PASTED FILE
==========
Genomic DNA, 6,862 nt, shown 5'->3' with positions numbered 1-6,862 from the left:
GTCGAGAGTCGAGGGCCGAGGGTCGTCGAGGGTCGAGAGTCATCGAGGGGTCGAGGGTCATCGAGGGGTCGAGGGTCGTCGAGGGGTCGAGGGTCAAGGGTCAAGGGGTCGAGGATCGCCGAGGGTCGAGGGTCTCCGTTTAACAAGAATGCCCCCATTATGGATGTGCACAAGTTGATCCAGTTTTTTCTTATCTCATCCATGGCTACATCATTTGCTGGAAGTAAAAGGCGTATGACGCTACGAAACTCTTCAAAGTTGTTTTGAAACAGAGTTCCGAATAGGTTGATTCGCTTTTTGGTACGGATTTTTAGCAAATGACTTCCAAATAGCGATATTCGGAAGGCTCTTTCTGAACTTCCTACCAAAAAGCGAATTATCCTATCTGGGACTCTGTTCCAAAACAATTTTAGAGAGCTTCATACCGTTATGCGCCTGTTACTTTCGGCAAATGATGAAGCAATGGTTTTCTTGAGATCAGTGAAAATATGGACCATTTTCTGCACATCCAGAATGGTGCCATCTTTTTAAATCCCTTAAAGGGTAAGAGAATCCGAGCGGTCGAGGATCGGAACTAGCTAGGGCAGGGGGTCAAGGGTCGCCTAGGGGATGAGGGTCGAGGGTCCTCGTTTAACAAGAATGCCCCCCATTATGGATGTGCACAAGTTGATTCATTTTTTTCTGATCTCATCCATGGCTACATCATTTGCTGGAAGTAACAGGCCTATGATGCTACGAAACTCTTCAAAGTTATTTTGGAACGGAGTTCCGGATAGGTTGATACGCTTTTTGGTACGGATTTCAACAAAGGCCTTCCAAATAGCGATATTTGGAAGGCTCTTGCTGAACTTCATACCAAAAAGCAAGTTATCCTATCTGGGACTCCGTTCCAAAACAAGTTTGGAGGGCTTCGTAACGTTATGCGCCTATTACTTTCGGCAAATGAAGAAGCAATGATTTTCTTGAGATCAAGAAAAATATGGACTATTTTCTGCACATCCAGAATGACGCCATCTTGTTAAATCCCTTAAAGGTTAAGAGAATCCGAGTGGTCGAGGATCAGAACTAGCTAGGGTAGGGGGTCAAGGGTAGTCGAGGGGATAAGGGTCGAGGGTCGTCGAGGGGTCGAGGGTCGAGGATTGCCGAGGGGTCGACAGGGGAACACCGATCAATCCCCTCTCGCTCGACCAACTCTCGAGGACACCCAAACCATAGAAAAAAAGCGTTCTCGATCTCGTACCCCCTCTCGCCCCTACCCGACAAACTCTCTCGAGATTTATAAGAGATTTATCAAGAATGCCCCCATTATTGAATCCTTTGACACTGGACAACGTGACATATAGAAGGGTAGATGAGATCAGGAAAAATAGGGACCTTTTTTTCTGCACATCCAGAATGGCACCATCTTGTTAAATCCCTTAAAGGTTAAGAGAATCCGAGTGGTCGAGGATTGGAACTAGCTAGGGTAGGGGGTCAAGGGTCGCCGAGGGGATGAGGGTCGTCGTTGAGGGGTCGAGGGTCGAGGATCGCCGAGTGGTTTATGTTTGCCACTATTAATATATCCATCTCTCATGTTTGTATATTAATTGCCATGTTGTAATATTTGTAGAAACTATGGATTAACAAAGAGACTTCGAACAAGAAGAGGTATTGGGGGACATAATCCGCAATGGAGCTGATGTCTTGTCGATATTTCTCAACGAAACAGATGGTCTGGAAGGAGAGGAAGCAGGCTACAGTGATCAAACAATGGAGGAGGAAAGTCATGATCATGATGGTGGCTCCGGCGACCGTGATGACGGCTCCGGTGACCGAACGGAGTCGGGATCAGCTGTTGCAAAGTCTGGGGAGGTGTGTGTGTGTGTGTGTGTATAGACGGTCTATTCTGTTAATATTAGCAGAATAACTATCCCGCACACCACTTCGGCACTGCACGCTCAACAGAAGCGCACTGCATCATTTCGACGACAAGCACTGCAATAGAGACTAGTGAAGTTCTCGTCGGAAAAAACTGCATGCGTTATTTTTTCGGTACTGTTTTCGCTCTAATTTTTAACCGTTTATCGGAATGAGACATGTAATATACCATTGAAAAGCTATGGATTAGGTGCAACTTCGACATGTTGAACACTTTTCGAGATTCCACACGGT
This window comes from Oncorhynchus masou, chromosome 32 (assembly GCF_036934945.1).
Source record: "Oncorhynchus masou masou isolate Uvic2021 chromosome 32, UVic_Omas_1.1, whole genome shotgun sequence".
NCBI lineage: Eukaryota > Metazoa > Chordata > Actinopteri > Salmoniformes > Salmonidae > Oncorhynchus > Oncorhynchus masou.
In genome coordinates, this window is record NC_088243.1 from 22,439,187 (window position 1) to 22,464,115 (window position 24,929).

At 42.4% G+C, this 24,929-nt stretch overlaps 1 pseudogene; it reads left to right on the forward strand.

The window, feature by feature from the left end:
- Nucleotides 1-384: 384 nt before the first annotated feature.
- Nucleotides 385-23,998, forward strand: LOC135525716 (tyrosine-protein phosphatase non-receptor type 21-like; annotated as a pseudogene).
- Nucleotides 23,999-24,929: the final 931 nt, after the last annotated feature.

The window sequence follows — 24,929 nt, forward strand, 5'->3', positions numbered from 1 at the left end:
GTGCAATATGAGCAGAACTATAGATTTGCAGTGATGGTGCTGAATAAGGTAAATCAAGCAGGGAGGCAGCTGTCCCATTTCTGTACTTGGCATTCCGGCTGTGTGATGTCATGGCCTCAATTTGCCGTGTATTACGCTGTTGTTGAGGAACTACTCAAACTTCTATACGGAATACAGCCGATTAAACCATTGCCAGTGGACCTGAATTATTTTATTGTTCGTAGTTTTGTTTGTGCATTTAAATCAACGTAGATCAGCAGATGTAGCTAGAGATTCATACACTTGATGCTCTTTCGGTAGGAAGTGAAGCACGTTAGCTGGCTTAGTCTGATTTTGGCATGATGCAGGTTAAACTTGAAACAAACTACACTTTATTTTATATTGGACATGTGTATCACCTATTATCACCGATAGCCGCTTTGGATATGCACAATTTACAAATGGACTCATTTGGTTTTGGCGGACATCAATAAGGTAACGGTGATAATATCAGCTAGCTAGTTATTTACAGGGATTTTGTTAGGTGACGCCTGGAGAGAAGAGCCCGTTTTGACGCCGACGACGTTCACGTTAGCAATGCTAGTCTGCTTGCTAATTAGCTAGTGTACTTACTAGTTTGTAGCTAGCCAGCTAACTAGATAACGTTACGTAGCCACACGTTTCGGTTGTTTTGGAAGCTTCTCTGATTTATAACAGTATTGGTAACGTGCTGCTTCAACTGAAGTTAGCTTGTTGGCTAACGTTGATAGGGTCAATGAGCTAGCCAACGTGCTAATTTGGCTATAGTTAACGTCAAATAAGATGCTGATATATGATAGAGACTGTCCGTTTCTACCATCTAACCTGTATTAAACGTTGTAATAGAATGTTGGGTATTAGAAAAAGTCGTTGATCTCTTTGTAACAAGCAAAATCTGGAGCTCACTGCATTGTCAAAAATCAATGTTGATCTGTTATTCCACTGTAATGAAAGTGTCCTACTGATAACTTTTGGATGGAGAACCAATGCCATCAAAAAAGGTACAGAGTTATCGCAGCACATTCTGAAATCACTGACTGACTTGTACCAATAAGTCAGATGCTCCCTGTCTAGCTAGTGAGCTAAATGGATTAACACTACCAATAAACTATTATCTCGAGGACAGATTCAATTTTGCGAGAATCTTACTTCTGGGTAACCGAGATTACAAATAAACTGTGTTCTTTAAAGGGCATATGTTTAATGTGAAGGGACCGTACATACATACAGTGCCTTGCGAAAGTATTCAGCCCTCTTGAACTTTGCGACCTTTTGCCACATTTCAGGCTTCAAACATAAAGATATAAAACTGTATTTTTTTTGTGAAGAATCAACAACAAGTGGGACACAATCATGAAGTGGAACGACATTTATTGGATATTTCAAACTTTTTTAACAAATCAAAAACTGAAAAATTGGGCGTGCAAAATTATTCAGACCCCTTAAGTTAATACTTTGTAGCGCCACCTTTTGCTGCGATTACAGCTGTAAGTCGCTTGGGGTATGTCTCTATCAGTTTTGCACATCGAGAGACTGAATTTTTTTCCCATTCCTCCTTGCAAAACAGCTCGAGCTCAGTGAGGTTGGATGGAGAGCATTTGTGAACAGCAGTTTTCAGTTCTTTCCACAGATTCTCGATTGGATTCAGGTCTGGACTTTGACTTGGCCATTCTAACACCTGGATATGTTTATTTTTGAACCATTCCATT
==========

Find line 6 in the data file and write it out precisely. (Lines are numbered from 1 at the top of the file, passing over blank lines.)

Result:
In genome coordinates, this window is record NC_088243.1 from 22,439,187 (window position 1) to 22,464,115 (window position 24,929).